‘Kangaroo care’ key in saving premature babies

Mothers carrying babies skin-to-skin could significantly cut global death and disability rates from premature birth, a leading expert has said.
Kangaroo mothercare. Net photo.
Kangaroo mothercare. Net photo.

Mothers carrying babies skin-to-skin could significantly cut global death and disability rates from premature birth, a leading expert has said.

Prof Joy Lawn says ‘kangaroo care’ not expensive intensive care, is the key.

The 15 million babies every year born at or before 37 weeks gestation account for about 10 per cent of the global burden of disease, and one million of them die. Of those who survive, just under 3 per cent have moderate impairments and 4.4 per cent have mild impairments.

Prof. Lawn, from the London School of Hygiene and Tropical Medicine, said: “The perception is you need intensive care for pre-term babies. But 85 per cent of babies born premature are six weeks early or less. They need help feeding, with temperature control and they are more prone to infection.

“It’s really only before 32 weeks that their lungs are immature and they need help breathing.”

She added: “Unless there are those breathing problems, kangaroo care is actually better because it promotes breastfeeding and reduces infection.”

Speaking ahead of World Prematurity Day on Friday, UN chief Ban Ki-moon, who leads the Every Woman Every Child movement, which promotes improvements to healthcare for women and children, said: “Three-quarters of the one million babies who die each year from complications associated with prematurity could have been saved with cost-effective interventions, even without intensive care facilities.”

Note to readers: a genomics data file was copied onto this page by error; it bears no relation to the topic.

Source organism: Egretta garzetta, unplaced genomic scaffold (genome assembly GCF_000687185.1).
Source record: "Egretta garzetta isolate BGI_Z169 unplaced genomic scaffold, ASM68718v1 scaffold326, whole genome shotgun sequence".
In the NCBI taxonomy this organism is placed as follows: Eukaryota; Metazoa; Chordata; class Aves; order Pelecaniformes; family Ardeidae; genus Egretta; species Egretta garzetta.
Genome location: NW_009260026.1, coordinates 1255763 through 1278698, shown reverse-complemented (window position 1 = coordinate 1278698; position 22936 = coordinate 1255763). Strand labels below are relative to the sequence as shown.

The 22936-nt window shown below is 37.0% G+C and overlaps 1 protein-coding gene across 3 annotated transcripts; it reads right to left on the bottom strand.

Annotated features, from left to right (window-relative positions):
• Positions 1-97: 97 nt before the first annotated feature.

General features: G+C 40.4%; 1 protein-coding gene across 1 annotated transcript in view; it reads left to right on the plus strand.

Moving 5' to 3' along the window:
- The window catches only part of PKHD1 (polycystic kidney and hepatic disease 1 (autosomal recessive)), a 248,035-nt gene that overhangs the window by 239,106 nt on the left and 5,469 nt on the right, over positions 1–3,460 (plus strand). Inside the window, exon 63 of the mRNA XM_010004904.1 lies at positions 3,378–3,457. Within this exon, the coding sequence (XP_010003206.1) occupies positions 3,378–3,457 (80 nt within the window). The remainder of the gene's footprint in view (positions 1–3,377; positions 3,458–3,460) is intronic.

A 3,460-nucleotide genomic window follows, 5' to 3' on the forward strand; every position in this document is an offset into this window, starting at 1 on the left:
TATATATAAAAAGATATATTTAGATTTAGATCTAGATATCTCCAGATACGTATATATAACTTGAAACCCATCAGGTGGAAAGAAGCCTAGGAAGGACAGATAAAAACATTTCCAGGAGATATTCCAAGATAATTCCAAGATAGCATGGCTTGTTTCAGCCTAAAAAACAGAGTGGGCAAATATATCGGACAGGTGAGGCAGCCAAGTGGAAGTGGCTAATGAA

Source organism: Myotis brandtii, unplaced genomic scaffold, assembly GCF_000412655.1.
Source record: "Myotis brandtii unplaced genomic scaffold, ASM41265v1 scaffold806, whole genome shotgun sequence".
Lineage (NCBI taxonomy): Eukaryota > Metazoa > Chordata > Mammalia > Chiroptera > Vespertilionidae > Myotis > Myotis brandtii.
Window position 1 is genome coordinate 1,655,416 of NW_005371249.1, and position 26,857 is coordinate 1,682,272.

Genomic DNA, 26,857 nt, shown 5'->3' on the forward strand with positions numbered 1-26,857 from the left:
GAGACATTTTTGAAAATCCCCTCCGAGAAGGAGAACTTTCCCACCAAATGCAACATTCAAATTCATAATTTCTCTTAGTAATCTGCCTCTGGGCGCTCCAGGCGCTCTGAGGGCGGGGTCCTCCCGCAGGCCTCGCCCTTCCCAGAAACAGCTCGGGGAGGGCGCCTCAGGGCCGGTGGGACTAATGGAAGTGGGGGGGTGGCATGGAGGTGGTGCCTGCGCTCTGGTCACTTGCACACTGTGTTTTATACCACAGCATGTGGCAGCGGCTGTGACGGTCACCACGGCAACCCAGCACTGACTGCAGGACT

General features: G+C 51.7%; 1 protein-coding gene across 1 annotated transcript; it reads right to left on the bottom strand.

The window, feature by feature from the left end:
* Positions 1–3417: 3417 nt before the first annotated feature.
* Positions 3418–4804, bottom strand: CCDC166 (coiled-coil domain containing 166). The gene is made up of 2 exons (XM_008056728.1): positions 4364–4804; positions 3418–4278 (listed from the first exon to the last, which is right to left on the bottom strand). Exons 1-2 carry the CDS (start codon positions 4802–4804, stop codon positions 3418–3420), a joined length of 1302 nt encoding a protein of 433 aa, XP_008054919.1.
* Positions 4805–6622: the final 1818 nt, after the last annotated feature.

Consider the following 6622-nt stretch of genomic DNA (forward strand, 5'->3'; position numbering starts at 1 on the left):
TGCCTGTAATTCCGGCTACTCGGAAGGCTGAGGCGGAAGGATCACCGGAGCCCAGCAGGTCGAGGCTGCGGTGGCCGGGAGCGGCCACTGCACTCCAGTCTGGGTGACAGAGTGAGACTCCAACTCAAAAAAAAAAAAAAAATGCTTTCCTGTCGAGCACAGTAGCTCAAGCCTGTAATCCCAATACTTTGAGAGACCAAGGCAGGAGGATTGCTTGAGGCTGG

Pregnancy risks

Studies to be published this weekend in the Pediatric Research journal show boys are 14 per cent more likely to be born prematurely, and boys who are premature are more likely to die or experience disability than girls.

Common disabilities include learning disorders and cerebral palsy.

Prof. Lawn said: “One partial explanation for more pre-term births among boys is that women pregnant with a boy are more likely to have placental problems, pre-eclampsia, and high blood pressure.”

Baby boys have a higher likelihood of infections, jaundice, birth complications, and congenital conditions, but the biggest risk for baby boys is due to pre-term birth, she added.

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